Part of the reason this EP is so good is that the band members have already paid dues in other hip hop bands. The credibility plays off behind the scene as well. Members of leading Latin alternative actis Los Mocosos and Orixa participate on "Ocho Kandelikas". Does that make this a one-time side project? A place to do shtick? In any event, I'm hoping that there's more (and some live gigs up here in Boston!). From Josh Norek:

We have a lot of other original songs that have been written since the EP. Some of our new material is political ("1492" talks about the Jews who forcibly converted to Catholocism in Spain, and how millions of Latinos actually have some Jewish blood). Because many of our members come from major label Latin rock bands, we probably actually have more Latino fans than Jewish ones (which in itself has been a fascinating phenomenon for us).... Another song not on the EP, called "No Nose Jobs" is a re-working of a 1990 rap song by a group called Digital Underground. Their version was about black women who were ashamed of their physical features. We updated it to be about Jewish women - it's sort of a revised ethnic pride anthem.

The project was originally started just for fun as a side project, but in the past few weeks major labels like MCA, Virgin, and TVT have started calling us. Because of our members' musical backgrounds, we're fortunate to start off with a level of credibility that most new bands lack.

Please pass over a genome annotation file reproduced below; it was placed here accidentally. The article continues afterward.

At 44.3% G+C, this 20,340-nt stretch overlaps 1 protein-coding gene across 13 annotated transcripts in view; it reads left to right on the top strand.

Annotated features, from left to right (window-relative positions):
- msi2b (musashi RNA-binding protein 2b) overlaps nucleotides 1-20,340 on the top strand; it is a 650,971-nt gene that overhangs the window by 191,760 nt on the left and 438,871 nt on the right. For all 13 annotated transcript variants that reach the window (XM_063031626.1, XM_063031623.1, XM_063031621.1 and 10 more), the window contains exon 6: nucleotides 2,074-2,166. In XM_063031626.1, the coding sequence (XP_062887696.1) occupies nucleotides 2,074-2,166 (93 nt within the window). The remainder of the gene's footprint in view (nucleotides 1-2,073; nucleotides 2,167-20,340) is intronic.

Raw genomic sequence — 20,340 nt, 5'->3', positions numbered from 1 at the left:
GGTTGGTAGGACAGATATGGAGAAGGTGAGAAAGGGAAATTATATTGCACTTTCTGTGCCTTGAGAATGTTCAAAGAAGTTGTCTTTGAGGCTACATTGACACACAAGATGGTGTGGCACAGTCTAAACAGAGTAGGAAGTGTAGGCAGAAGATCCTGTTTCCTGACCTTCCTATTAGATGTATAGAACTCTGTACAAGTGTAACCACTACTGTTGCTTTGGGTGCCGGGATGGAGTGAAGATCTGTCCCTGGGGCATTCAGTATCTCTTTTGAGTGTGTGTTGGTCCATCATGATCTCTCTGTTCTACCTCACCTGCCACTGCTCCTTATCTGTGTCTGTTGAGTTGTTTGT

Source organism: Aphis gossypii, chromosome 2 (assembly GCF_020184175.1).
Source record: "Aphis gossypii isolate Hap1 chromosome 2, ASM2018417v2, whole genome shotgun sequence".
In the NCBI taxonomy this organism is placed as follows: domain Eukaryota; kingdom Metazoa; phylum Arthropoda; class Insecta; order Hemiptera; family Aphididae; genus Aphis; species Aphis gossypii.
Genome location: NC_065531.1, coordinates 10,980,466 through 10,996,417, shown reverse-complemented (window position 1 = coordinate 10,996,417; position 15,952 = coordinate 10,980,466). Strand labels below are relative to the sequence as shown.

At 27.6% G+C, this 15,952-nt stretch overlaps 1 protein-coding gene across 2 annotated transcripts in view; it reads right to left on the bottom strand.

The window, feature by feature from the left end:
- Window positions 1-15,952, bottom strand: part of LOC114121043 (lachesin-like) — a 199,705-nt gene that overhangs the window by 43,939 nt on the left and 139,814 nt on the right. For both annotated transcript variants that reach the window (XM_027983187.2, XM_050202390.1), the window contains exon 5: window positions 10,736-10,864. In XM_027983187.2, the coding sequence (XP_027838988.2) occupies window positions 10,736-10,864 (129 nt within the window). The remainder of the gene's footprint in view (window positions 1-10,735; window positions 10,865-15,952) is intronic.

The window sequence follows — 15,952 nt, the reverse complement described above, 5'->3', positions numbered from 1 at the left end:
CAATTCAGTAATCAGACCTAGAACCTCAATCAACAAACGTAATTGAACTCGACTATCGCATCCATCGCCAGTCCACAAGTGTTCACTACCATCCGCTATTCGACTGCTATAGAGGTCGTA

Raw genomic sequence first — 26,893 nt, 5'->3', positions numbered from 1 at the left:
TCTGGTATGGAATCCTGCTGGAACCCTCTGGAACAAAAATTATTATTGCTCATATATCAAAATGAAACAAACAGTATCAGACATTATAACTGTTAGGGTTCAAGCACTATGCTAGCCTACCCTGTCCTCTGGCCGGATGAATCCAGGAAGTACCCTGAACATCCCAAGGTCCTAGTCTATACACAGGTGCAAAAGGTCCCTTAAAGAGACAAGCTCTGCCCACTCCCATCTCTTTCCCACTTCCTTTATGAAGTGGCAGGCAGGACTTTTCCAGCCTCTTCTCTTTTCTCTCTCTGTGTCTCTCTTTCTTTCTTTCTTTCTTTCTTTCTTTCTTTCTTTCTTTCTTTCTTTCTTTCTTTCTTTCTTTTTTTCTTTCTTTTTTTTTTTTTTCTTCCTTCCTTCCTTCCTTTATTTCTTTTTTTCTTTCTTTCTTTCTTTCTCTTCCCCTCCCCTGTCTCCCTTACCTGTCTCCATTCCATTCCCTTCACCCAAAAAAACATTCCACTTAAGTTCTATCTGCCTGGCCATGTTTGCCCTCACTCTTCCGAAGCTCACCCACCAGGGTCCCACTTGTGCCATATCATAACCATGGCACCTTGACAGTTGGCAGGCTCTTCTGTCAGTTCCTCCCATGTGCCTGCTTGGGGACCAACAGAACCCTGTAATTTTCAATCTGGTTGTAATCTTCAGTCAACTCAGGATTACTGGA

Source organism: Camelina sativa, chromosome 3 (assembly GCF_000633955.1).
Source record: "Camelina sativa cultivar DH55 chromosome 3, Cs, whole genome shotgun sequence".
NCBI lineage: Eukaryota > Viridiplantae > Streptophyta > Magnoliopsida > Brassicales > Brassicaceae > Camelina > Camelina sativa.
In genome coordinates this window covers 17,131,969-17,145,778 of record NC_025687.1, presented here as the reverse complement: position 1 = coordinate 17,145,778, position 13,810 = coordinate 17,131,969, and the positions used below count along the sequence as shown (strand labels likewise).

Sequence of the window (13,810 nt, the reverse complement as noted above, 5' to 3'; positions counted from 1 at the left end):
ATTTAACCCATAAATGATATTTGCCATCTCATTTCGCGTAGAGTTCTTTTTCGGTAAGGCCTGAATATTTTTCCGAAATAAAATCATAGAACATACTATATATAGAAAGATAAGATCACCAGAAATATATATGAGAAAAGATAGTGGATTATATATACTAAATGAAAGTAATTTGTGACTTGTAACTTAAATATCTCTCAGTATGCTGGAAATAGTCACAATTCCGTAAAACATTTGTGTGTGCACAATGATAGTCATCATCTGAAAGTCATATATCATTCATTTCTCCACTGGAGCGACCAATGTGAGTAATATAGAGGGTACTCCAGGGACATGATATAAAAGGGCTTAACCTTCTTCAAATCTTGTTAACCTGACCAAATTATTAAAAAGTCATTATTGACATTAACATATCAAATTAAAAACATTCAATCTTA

What seems to differentiate this band from previous Jewish bands that have pretended to do rap (2 Live Jews, MOT) is the pride issue. Where those bands seem stuck in a sense of safe, even self-hating Jewish satire (guys making fun of Jewish women and especially Jewish mothers), what I'm hearing is a funky, absolutely delightful non-classist, in-your-face Jewish pride, and the pleasure of making good, even macho, out Jewish music. That isn't to say that there isn't satire or humor here, but that the satire isn't directed at putting Jews down. This is Jewish edge music at its affirmative best. Good dance music, too

You can order the Raza Hoodía EP from, or directly from the artists. Send $8.99 to Hip Hop Hoodíos CD Offer, c/o JN Media - attention: Josh Norek, 612 Cochran Ave. - suite 402C, Los Angeles, CA 90036

Reviewed by Ari Davidow 6/12/00

Personnel this recording:
Federico Fong: pinche bass, drums, backing vox
Josuá Noriega: pinche vox, bass, percussion
Adam Salzman de Weinstein ("Ad-Salza")(: pinche guitar, backing vox
Abraham Velez: pinche acoustic guitar, drums, bass, backing vox



  1. Havana Nagilah (after trad./Noriega/Velez/Pakov) 3:58
    Play this clip from
  2. Raza Hoodía (Noriega/Pakov) 3:08
    Play this clip from
  3. Ocho Kandelikas (Flory Jagoda, arr. Noriega/Sanchez/Caipo) 3:31
  4. Dicks and Noses (Noriega/Pakov/Thomsen/Martin/Thomas/Martinez) 3:47
  5. Kike on the Mic (Noriega/Velez/Pakov) 4:33